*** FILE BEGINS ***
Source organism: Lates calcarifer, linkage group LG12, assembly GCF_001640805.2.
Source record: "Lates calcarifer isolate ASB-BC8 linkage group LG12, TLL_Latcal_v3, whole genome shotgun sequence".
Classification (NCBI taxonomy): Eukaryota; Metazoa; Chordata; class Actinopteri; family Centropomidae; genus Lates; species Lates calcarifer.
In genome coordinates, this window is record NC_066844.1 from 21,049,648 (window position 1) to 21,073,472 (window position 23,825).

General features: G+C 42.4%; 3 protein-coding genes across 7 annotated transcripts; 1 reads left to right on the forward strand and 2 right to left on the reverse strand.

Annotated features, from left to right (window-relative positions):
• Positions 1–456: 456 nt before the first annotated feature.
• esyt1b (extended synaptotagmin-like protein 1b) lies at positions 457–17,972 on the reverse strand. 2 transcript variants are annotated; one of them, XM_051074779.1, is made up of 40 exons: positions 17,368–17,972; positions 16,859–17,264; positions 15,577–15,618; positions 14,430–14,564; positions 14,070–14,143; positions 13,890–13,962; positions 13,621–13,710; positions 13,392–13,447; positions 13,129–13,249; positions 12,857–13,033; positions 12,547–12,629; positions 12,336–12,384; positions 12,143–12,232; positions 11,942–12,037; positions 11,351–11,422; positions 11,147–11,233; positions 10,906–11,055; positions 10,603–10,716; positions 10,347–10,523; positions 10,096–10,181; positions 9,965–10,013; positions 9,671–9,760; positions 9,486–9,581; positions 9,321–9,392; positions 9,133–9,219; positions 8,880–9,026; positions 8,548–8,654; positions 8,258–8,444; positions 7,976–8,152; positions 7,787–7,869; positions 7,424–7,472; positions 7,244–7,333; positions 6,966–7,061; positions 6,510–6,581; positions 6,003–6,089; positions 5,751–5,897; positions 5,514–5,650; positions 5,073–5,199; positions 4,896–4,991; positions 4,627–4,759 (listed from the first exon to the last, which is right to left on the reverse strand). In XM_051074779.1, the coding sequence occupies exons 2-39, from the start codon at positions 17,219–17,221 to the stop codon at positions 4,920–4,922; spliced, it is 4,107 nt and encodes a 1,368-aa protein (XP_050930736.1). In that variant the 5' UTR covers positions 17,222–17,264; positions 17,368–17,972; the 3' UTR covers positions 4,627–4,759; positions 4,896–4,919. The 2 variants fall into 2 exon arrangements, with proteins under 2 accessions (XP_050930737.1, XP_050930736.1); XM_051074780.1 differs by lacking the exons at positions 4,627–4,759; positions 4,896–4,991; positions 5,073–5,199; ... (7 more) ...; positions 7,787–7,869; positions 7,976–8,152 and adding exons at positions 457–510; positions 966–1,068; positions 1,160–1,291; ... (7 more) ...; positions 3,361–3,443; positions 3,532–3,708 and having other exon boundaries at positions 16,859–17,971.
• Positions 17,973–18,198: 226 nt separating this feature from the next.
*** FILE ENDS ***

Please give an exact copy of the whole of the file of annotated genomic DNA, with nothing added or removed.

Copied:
Source organism: Lates calcarifer, linkage group LG12, assembly GCF_001640805.2.
Source record: "Lates calcarifer isolate ASB-BC8 linkage group LG12, TLL_Latcal_v3, whole genome shotgun sequence".
Classification (NCBI taxonomy): Eukaryota; Metazoa; Chordata; class Actinopteri; family Centropomidae; genus Lates; species Lates calcarifer.
In genome coordinates, this window is record NC_066844.1 from 21,049,648 (window position 1) to 21,073,472 (window position 23,825).

General features: G+C 42.4%; 3 protein-coding genes across 7 annotated transcripts; 1 reads left to right on the forward strand and 2 right to left on the reverse strand.

Annotated features, from left to right (window-relative positions):
• Positions 1–456: 456 nt before the first annotated feature.
• esyt1b (extended synaptotagmin-like protein 1b) lies at positions 457–17,972 on the reverse strand. 2 transcript variants are annotated; one of them, XM_051074779.1, is made up of 40 exons: positions 17,368–17,972; positions 16,859–17,264; positions 15,577–15,618; positions 14,430–14,564; positions 14,070–14,143; positions 13,890–13,962; positions 13,621–13,710; positions 13,392–13,447; positions 13,129–13,249; positions 12,857–13,033; positions 12,547–12,629; positions 12,336–12,384; positions 12,143–12,232; positions 11,942–12,037; positions 11,351–11,422; positions 11,147–11,233; positions 10,906–11,055; positions 10,603–10,716; positions 10,347–10,523; positions 10,096–10,181; positions 9,965–10,013; positions 9,671–9,760; positions 9,486–9,581; positions 9,321–9,392; positions 9,133–9,219; positions 8,880–9,026; positions 8,548–8,654; positions 8,258–8,444; positions 7,976–8,152; positions 7,787–7,869; positions 7,424–7,472; positions 7,244–7,333; positions 6,966–7,061; positions 6,510–6,581; positions 6,003–6,089; positions 5,751–5,897; positions 5,514–5,650; positions 5,073–5,199; positions 4,896–4,991; positions 4,627–4,759 (listed from the first exon to the last, which is right to left on the reverse strand). In XM_051074779.1, the coding sequence occupies exons 2-39, from the start codon at positions 17,219–17,221 to the stop codon at positions 4,920–4,922; spliced, it is 4,107 nt and encodes a 1,368-aa protein (XP_050930736.1). In that variant the 5' UTR covers positions 17,222–17,264; positions 17,368–17,972; the 3' UTR covers positions 4,627–4,759; positions 4,896–4,919. The 2 variants fall into 2 exon arrangements, with proteins under 2 accessions (XP_050930737.1, XP_050930736.1); XM_051074780.1 differs by lacking the exons at positions 4,627–4,759; positions 4,896–4,991; positions 5,073–5,199; ... (7 more) ...; positions 7,787–7,869; positions 7,976–8,152 and adding exons at positions 457–510; positions 966–1,068; positions 1,160–1,291; ... (7 more) ...; positions 3,361–3,443; positions 3,532–3,708 and having other exon boundaries at positions 16,859–17,971.
• Positions 17,973–18,198: 226 nt separating this feature from the next.